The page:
‘The group constituted an open air society, a communal gathering which had great importance socially, culturally and economically. ——— During each nightly meeting the young worker, once fully integrated, listened, questioned, argued and received unawares an informal education..' (Roberts in Smith, 1998:24). Describing his experience of street groups in the early part of the 20th century, Roberts uses the term ‘informal education' to describe the accidental learning that took place as a direct result of the interaction between young working men. But can what we call ‘informal education' in the 21st century be described as accidental? Mark Smith argues that whilst: ‘Learning may at first seem to be incidental it is not necessarily accidental; actions are taken with some purpose. The specific goal may not be clear at any one time – yet the process is deliberate.' (Smith, 1994:63). Throughout this assignment I shall be exploring the term ‘informal education', examining its origins and meanings, its purpose and practice. Using historical information to examine the early roots of present day youth work, I shall asking whether anything has really changed in the past 150 years by exploring the issues that I face in my day to day practice as a youth and community worker. In 1755 Jean Jacques Rousseau published his work ‘A Discourse on Inequality' and argued that as civilisations grew, they corrupted: ‘Mans natural happiness and freedom by creating artificial inequalities of wealth, power and social privilege' (Smith, 2001, www.infed.org/thinkers/et-rous.htm) In 1801 Johann Heinrich Pestalozzi published How Gertrude Teaches Her Children. Like Rousseau, Pestalozzi was concerned with social justice and he sought to work with those he considered to be adversely affected by social conditions, seeing in education an opportunity for improvement. (Smith, 2001). In the first half of the 20th century John Dewey published three books that built on the earlier work of educationalists like Rousseau and Pestalozzi. These works heavily influenced the development of informal education as we know it today since they: ‘Included a concern with democracy and community; with cultivating reflection and thinking; with attending to experience and the environment.' (Smith, 2001, www.infed.org/thinkers/et-hist.htm#theory). In 1946 Josephine Macalister Brew's book Informal Education: Adventures and Reflections, brought informal education into the realm of youth work. This was followed in 1966 by The Social Education of the Adolescent by Bernard Davies and Alan Gibson. Since then there have been numerous works on the subject of informal education, most notably, in relation to youth work, those of Tony Jeffs and Mark Smith. So what exactly is informal education? Like many terms in use today, it is widely used to describe an enormous variety of settings and activities. In 1960 the Albermarle Report used it to describe youth work provision as: ‘The continued social and informal education of young people in terms most likely to bring them to maturity'. (in Smith, 1988:124). Houle (1980) favoured the experiential definition of informal education describing it as ‘education that occurs as a result of direct participation in the events of life' (In Smith, 1988:130), whilst Mark Smith said ‘one way of thinking about informal education is as the informed use of the everyday in order to enable learning' (Smith, 1988:130). In 2001 Smith went further, describing informal education that: ‘* works through and is driven by conversation * involves exploring and enlarging experience * can take place in any setting' (Smith, 2001, www.infed.org/i-intro.htm) And of its purpose: ‘At one level, the purpose of informal education is no different to any other form of education. In one situation we may focus on, say, healthy eating, in another family relationships. However, running through all this is a concern to build the sorts of communities and relationships in which people can be happy and fulfilled.' (Smith, 2001, www.infed.org/i-intro.htm). Whilst I would agree with Mark Smiths definition of informal education there is and has been an enormous diversity of opinions, theories and explanations of exactly what sort of community we need for people to be happy and fulfilled. Smith's assertion that the role of informal educators is to work towards all people being able to share a ‘common life' with an emphasis on: ‘Work for the well-being of all, respect the unique value and dignity of each human being, dialogue, equality and justice, democracy and the active involvement of people in the issues that affect their lives' (Smith, 2001, http://www.infed.org/i-intro.htm) involves a commitment to anti-oppressive practice that is expounded in much of the literature surrounding the field of informal education. But this has not always been the case and can we hand on heart honestly lay claim to practicing liberating education in our work today? Whilst Rousseau, Pestalozzi and Dewey all identified structural inequalities and believed that ‘education is the fundamental method of social progress and reform' (Dewey in Smith, 2001, www.infed.org/archives/e-texts/e-dew-pc.htm) the application of their theories were not always applied to the work of those who first began providing services for young people. Indeed early ventures into the field of youth work are often seen as controlling not liberating and as overtly oppressive instead of anti-oppressive. ‘The early youth service history in both England and Wales has been described – as a time when work with young people was characterised by both appalling social and employment conditions and by rapid social and political change caused by the development of an industrialised urban society' (Jones & Rose, 2001:27) It is within this context that intervention by middle class societies and organisations in the 1800's was seen to be necessary in order to rescue, control and/or rehabilitate young, working class people. Concern over the working conditions of children and young people brought into being an array of groups, clubs and educational services and policies designed to rescue and protect young people from the worst excesses of employment practices and the failure of working class parents to provide a suitable and controlled home life. ‘Working class adolescents were thought to be most likely to display delinquent and rebellious characteristics – because it was widely assumed that working class parents exercised inadequate control over brutal adolescent instincts' (Humphries 1981 in Smith, 1988:9) This moral underclass discourse lays the blame for social inequalities, poverty and disaffection solely on the shoulders of the working class themselves because: ‘The problems faced are then seen not so much as structural but as personal. The central deficit is often portrayed as emotional or moral' (Smith, 1988:56). And it also suggests that: ‘Their behaviour, without coercion and control, will mean that they will remain unable to join the included majority' (Payne, 2001: handout) By the end of the 19th century, compulsory education and a growing number of welfare statutes meant that youth workers focus shifted from welfare and rescue to a concern with the moral character of young people which was underpinned by the growing influence of Victorian family ideology. ‘The Victorian middle class had very definite ideas about the ideal family and the desirability of imposing such an ideal upon the whole of society.' (Finnegan, 1999:129) This was: ‘Not just a family ideology but also a gender ideology. It was a careful and deliberate attempt to reorganise the relations between the sexes according to middle-class ways and values and then define the outcome as somehow being natural' (Smith, 1988:4) Thompson says of this view: ‘To describe, for example, the traditional male role of breadwinner as ‘natural' adds a false, pseudo-biological air of legitimacy.' (Thomspon, 2001:28) This was at a time when the ‘discovery' of adolescence by Hall and Slaughter and a biologically determined explanation of human behaviour meant that: ‘Those who saw it as their duty or job to intervene in the lives of young people, now had a suitable vocabulary of scientific terms with which to carry forward their intentions' (Smith, 1988:9) The Biological determination of human behaviour further justified differentiated gender roles within the family as well as creating an: ‘Ideology of adolescence marked out (by) a biologically determined norm of youthful behaviour and appearance which was white/anglo, middle class, heterosexual, able bodied male' (Griffin, 1993:18) However, just as family ideology was a driving force in determining social relations at the beginning of the twentieth century; it is just as powerful here in the twenty-first. Roche & Tucker say that: ‘It is through the use of the representations (discursive messages and images) contained within ‘family ideology' that social policies and educational and welfare arrangements are constructed and maintained.' (Roche & Tucker 2001:94) Gittins agreed: ‘Family ideology has been a vital means – the vital means – of holding together and legitimising the existing social, economic, political and gender systems.' (Gittins in Roche & Tucker 2001:94) This is significant if Driver and Martell are correct in asserting that present day ‘Labour increasingly favours conditional, morally prescriptive, conservative and individual communitarianisms' (Driver & Martell, 1997:27) which Etzioni believed would right the social problems of today that are attributable to the ‘failure of people to exercise social and moral responsibility' (Etzioni in Henderson & Salmon, 1988:22). Etzioni emphasised the role of the traditional nuclear family in inculcating in children the right moral standards and he described communitarianism saying: ‘Communitarians – call for a peer marriage of two parents committed to one another and their children' (Etzioni in Henderson & Salmon, 1988:22) Like the Victorians, present day government can be seen as equally keen to legislate into being their ideology of the nuclear family through the use of stricter divorce laws and punitive measures imposed on single parents. The decision to cut lone parent premiums from income support and child benefit in 1998 are examples of a willingness to impose their ideology on society as a whole despite the fact that what they are proposing as ‘normal' or ‘natural' is not bourn out statistically. ‘The ideological norm of the nuclear family is often presented as if it were a statistical norm whereas, in fact, only 23% of households follow the nuclear family pattern of biological parents with their dependent children.' (Thompson, 2001:28) Michael Anderson also points out that despite the belief that the traditional family has only recently become fragmented, marital break up was a regular feature of 19th century Britain and is not peculiar to the 20th century. Comparing marital dissolution caused by death in 1826 and by death and divorce in 1980, Anderson concluded that: ‘The problem of marital break-up is not then new – (it) was clearly, statistically, an equally or even more serious problem' (Anderson in Drake, 1994:73) However, this desire and determination to bring about a particular kind of society influenced by a set of morals and ideals is reminiscent of Mark Smiths definition of the purpose of informal education as: ‘A concern to build the sorts of communities and relationships in which people can be happy and fulfilled.' (Smith, 2001, www.infed.org/i-intro.htm). The only real difference lies in the definition of what makes for community fulfilment and happiness. Smith says that informal education: ‘Involves setting out with the intention of fostering learning. It entails influencing the environment and is based on a commitment to certain values..' (Smith, 1999:19). It would not be difficult to describe the efforts of the middle class in the 19th century in such a way although with our 21st century eyes we now believe we can read the intended control and oppression of working class communities behind their ideals. But in the 21st century are we actually doing much better? If our suspicions concerning the intentionality behind the actions of Victorian middle class youth workers are correct, can we say our own intentionality is any purer? If intentionality can be understood as power as defined by Bertrand Russell when he says that power is the ‘production of intended effects' (in Jeffs & Smith, 1990:5), we could be accused of wielding power in order to create the sorts of communities and relationships in which people can be happy and fulfilled' (Smith, 2001, www.infed.org/i-intro.htm), according to our own philosophies, beliefs and current hegemonic principles, in much the same way that we accuse the middle class philanthropists of the 19th century. Is the ability to wield power to effect change in the lives of others conducive with a practice that has at its heart a commitment to anti-discriminatory practice which: ‘Means recognising power imbalances and working towards the promotion of change to redress the balance of power' (Dalrympole & Burke, 2000:15). As professional workers we can also be considered middle class? All of which begs the question, have we more in common with our predecessors than we like to think? It is certainly possible that they too thought they were operating with the same ‘moral authority' that Jeffs & Smith describe as part of an informal educators role in: ‘Being seen by others as people with integrity, wisdom and an understanding of right and wrong' (Jeffs & Smith, 1999:85) Especially in their desire to provide a ‘strong guiding influence to lead them (young people) onward and upward socially and morally' (Sweatman, 1863 in Smith, 1988:12). No doubt they would also have agreed with Kerry Young's description of youth work as supporting ‘young people's moral deliberations and learning' (Young in Banks, 1999:89). But early youth workers cannot be described as concerned with equality and anti-oppressive practice. On the contrary, their work was: ‘Contained within particular class, gender, racial and age structures: a woman's place was in the home, to be British was to be best, betters were to be honoured and youth had to earn its advancement and wait its turn' (Smith, 1988:19) This made life extremely difficult for anyone who did not fit the stereotypical image of British youth. Tolerance and respect for other races and religious systems was not a feature of informal education and, for example, the estimated 100,000 Jewish immigrants that arrived in Britain between 1840 and 1914 had great difficulty: ‘Maintaining a distinctive culture in a climate of oppression and restriction – (coupled with) pressures – to acculturate to middle-class norms' (Pryce, 2001:82) So what of my practice, of my intentionality? Do I operate from a moral underclass ideology that blames homeless young people for their situation or do I work from a redistributive discourse that sees the issue of poverty as central to the exclusion these young people experience? Can what I do in my day to day practice be termed informal education? Am I concerned with oppression and anti-oppressive practice? Much of what I and Nightstop as an agency do in our work involves enabling young people to live within a system that is discriminatory, unfair and biased towards a particular form of family ideology that suggests that young people should remain dependent on their parents until financially independent or aged 25 which means that they are entitled to lower rates of benefit. Even those young people who work find themselves living on lower wages than their older colleagues. Christine Griffin argued that the discovery of adolescence: ‘Emerged primarily as a consequence of changes in class relations as expanding capitalist economies demanded a cheap and youthful labour force' (Griffin in Roche & Tucker, 2001:18) Even today the notion that young people deserve less pay than their elders finds voice in the policies of the minimum wage which offers no restriction on wages for 16/17 year olds and a lower rate for those aged 18-22. Our continued involvement in teaching them to budget their reduced incomes could easily be described as an expression of an ideology that believes that it is the lack of skills these young people have that cause them difficulties in surviving the benefit and pay systems rather than a belief in the failure of the systems to provide adequate means of survival. And if this was all that we do we could not be described as informal educators if part of the formulae for informal education involves: ‘Equality and justice, democracy and the active involvement of people in the issues that affect their lives' (Smith, 2001, http://www.infed.org/i-intro.htm) However, whilst enabling young people to develop the skills necessary to live independently we also encourage them to question the inequalities they face and the ideologies underpinning them. By engaging young people in conversation, which Jeffs and Smith say is ‘central to our work as informal educators' (Jeffs & Smith, 1999:21), and asking ‘is that fair' and ‘why do you think that is' we encourage them to question things they take for granted as normal and natural and involve them in what Freire described as ‘problem-posing' education which encourages people to critically examine the world so they may: ‘Perceive the reality of oppression, not as a closed world from which there is no exit, but as a limiting situation which they can transform' (Freire, 1993:31). I do not believe the same can be said for the work of early youth workers and much of the work they undertook can be understood as designed to maintain the status quo, to silence the witnesses to oppressive regimes and to control the masses that were beginning to organise themselves via the emergence of trade unions. Emile Durkheim described this type of education as ‘simply the means by which society prepares, in its children, the essential conditions of its own existence' (Giddens, 1972:203), which can be understood as a form of social control. ` The process which enforces values and maintains order is termed social control` (Hoghughi, 1983 in Hart, 2001, youthworkcentral.tripod.com/sean1.htm) Again the question arises, as informal educators in the 21st century are we doing much better? Sean Hart believes we may not. Social control within a context of community work may be regarded as a process of continuity. Indeed much community work, especially that of those with right wing political ideology, involves self-help and making the best of what you have. Thus, it could be argued that this kind of work reinforces the current hegemony and deflects from attempts to challenge the oppression it creates. (Hart, 2001, youthworkcentral.tripod.com/sean1.htm) The difficulty in this for my work is that the young people with whom I work must learn to make the best of what they have and the daily grind of finding enough to eat means that they have little energy left for dismantling oppressive regimes. As Friere said: ‘One of the gravest obstacles to the achievement of liberation is that oppressive reality absorbs those within it and thereby acts to submerge human beings consciousness' (Freire, 1993:33). And as they struggle with meeting their most basic of needs I sometimes find it difficult to justify my continuing commitment to educate them about inequality when their overwhelming deprivation is viewed from my comfortable, middle class life style. The inescapable ethical dilemma is very clear since their need pays for and justifies my existence as the manager of Nightstop. As Mark Smith says the welfare professions: ‘Provide a rich source of desirable jobs – for members of elite and middle class groups where such groups can enjoy varying degrees of power, privilege and freedom in their work' (Smith, 1988:58). And I certainly do have power, not only within my own organisation but within local government departments who actively seek my input on the development of services for homeless young people. But in order to ensure that I do not ‘help to maintain the system which supports (me)' (Smith, 1988:58) I now encourage those systems to interact directly with the young people for whom services are being designed at the same time as encouraging young people themselves to play an active part in service development by helping them develop their social intelligence. This can be described as: ‘An understanding of social rules which govern our interactions and an ability to follow or manipulate these to achieve our ends.' (Graham in Hunter, 2001:75). and although this means that I favour David Clarks model of community ‘as a collection of social systems and of individuals in community as affected by different systems' (Hunter, 2001:20) and of community development as ‘opening systems up to each other' (Hunter, 2001:112) this does not fit with Freire's view that: ‘The solution is not to â€Å"integrate† them into the structure of oppression but to transform that structure so that they can become â€Å"beings for themselves' (Freire, 1996:55). However, I also believe that young people themselves have the ability to transform the structure by virtue of their active involvement within it since I do not see young people as incapable of making a vital and valuable contribution to their communities. In this I seek to avoid the accusation that I have a ‘lack of confidence in the people's ability to think, to want and to know' (Freire, 1996:42). The same cannot be said of the youth workers in the early 20th century who felt it necessary to improve young people but without the welfare and rescue focus found it necessary to have other ways of encouraging young people to attend. This was resolved in so far as young people were to be attracted by leisure opportunities whilst support from the ruling classes could be enlisted via the aims of moral improvement so close to their heart. Baden-Powell's identification of citizenship as an answer to problematic youth in 1907 enabled him to offer up scouting and its emphasis on: ‘Observation and deduction, chivalry, patriotism, self-sacrifice, personal hygiene, saving life, self-reliance, etc' (Jeal, 1995:382) Claiming this would produce a new generation of young people who would fit more closely the ideals sought. In other words he described his practice in terms likely to fit the dominant ideology of the day in order to secure the support he needed to continue the work. Again reminiscent of today since: ‘Attempts to attract changing sources of funding have usually been accompanied by promises to elicit from young people whatever behaviour was required by the particular funding body' (Young in Banks, 1999:78). I encounter the dilemma between the needs of my organisation for funding and the desire to end the stereotypical classification of homeless young people on a regular basis as I am frequently required to describe homeless young people in terms that are labelling and oppressive in order to meet the criteria and therefore the ideology of funders which suggests that young people should be capable of independent adult life but whose efforts are actually ‘ consistently thwarted by (their) relegation to the status of a dependent underclass' (Henderson & Salmon, 1988:30). The new youth service of 1900s found that: ‘While clubs have exploited the need for recreation among working class adolescents, and combined this with their being vehicles for a conservative ideology, they did not necessarily attract large numbers' (White early 1900's in Smith, 1988:14). Concern with the numbers of young people attending youth provision is no less today than it was then. The continued need of sponsors, whether statutory or voluntary, for statistical information concerning the use of facilities and opportunities, means that we are ever pushed towards quantifying our work for evaluation purposes instead of concentrating on the quality of provision. Mark Smith says that: ‘Part of the reason for the failure to attract working class young people lies in the tension between social provision and improving aims' (Smith, 1988:14) and although he was describing the dilemmas of early youth workers I believe this is also present today. If informal education has purpose then it cannot be anything other than improving, even Jeffs and Smith say that informal education works to the ‘betterment of individuals, groups and communities' (Jeffs & Smith, 1999:83). And if we are not honest and open about our improving aims, can young people be said to be participating voluntarily from a position of informed consent? The need to ‘improve' and ‘socialise' young people has continued to be a recurring theme throughout the 20th century within government policy. The Education Act of 1918 gave Local Education Authorities the power to spend money on the ‘social training of young people' (Smith, 1988:34). Circular 1486, In the Service of Youth (Board of Education, 1939) which said that youth services should have ‘an equal status with other educational services' (Nicholls, 1997:8) talked of the disruption the '14-20 age group had suffered in its physical and social development' (Smith, 1988:34). Circular 1516, The Challenge of Youth said the aim of an LEA should be to ‘develop the whole personality of individual boys and girls to enable them to take their place as full members of a free community' (Nicholls, 1997:9) whilst Circular 1577 (Board of Education 1941) required young people to register with their LEA and ‘be interviewed and advised as to how they might spend their leisure time' (Smith, 1988:35). In 1960 the Albermarle Report portrayed ‘the main job of youth work as being to help young people to become ‘healthy' adults' (Smith, 1988:49) although Mark Smith argues that the ‘second element of Albemarles vision for the youth service (was) the containment and control of troublesome youth' (Smith, 1988:71). In 1966 the Home Office Children's Department began planning: ‘Community Development Projects – to aid work preventing family breakdown and juvenile delinquency' (Nicholls, 1997:20) which effectively takes us back 100 years. Informal education since then has taken on many guises, from concern about dwindling numbers of young people attending provision, to a growing awareness that there are young people who do not attend at all, the ‘unattached' youth. However it is the continuing response to a problematic discourse that has characterised the series of moral panics about young people that has in the past and continues today to shape youth work. Conclusion Although a growing political awareness of the needs of young people who have been marginalised and excluded by society because of their race, gender, disability, sexuality and class etc., led to targeted work that was and is ‘issue based', youth work has, throughout the past 150 years, maintained its associational character (Smith, 2001). However, recent work has begun to concentrate more on the individual than the ‘social groupwork' (Smith, 2002, www.infed.org/youthwork/transforming.htm) Smith says is fundamental to informal education. The linking of the youth service to the Connexions Strategy with its emphasis on surveillance, control and containment, coupled with an individual, case work emphasis will mean that: ‘The concern with conversation, experience and democracy normally associated with informal education is pushed to the background' (Smith, 2002, www.infed.org/youthwork/transforming.htm) Working to state led objectives and targets that are fed by a communitarianist ideology that focuses on the family mean that what informal educators do in the twenty-first century does not differ greatly from the work undertaken in the 19th and the assumption that adults have a right to intervene in the lives of young people, from a variety of hidden agendas and purposes continues unchallenged. In 1944 Paneth asked: ‘Have we been intruders, disturbing an otherwise happy community, or is it only the bourgeois in us, coming face to face with his opponents, who minds and wants to change them because he feels threatened? Or do they need help from outside? (Paneth, 1944 in Smith, 1988:37).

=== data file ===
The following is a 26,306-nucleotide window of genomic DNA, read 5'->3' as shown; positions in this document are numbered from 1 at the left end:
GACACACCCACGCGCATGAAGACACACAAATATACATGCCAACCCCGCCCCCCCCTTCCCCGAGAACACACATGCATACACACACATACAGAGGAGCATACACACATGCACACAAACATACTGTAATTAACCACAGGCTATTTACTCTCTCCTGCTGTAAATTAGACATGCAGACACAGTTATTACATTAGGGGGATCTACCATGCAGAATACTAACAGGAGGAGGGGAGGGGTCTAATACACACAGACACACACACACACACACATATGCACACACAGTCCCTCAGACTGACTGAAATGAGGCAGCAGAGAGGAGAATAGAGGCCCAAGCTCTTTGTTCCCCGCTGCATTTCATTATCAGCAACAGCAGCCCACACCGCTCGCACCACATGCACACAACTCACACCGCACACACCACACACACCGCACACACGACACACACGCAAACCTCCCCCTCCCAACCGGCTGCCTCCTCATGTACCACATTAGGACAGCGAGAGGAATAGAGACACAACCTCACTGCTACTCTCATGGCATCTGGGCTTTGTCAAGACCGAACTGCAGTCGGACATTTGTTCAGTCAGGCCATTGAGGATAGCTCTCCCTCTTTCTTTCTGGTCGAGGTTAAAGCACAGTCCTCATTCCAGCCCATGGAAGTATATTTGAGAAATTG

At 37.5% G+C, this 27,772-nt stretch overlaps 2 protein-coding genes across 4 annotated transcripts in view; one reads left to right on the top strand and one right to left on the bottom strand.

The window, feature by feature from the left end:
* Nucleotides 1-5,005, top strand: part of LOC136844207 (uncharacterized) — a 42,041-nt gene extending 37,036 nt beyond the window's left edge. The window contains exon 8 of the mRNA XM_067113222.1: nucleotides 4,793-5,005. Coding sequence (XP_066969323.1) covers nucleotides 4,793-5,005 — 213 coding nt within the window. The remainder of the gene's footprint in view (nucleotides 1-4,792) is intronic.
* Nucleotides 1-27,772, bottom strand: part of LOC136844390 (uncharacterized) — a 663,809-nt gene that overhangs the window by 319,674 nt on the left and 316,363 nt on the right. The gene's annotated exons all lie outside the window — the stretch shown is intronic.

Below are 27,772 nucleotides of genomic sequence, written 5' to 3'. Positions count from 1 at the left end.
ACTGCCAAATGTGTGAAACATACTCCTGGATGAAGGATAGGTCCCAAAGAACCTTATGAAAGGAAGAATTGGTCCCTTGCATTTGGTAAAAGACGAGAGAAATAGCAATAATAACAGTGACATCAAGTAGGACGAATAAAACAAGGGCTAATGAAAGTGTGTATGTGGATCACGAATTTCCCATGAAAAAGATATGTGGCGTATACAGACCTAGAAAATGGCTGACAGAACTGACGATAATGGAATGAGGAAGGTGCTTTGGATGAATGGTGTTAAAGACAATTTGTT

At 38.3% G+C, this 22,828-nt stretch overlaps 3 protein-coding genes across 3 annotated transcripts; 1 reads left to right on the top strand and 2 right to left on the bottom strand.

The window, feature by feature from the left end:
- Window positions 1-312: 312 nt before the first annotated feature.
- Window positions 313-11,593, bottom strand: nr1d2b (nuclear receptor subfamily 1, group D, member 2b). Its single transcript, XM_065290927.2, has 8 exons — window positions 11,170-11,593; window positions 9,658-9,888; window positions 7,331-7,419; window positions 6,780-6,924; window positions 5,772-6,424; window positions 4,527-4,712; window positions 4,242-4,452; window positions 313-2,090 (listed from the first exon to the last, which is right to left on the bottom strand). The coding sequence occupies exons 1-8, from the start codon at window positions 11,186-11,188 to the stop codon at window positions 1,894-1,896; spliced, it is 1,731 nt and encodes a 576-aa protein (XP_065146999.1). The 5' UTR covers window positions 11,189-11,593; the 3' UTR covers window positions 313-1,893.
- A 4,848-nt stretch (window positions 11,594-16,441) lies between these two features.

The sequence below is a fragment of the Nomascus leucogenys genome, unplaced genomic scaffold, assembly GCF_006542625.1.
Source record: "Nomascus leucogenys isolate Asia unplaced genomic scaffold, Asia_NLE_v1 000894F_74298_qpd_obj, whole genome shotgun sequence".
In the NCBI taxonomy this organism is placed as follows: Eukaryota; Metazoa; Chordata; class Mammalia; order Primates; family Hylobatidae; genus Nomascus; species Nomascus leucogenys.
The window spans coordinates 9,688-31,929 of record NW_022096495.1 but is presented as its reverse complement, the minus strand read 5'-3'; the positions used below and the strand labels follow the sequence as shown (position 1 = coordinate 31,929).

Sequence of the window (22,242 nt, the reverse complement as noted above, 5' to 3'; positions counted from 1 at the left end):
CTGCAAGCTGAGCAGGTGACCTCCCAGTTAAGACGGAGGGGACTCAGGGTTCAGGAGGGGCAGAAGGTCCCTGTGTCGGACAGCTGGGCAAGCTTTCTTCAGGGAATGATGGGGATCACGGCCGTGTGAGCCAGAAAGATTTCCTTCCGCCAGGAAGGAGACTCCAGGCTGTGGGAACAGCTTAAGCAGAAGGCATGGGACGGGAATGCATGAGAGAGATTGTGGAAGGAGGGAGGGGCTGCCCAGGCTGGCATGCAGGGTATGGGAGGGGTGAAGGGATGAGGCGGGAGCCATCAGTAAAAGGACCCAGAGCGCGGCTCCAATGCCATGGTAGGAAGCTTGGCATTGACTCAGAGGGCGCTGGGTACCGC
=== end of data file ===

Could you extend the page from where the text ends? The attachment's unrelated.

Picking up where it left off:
Saturday, January 4, 2020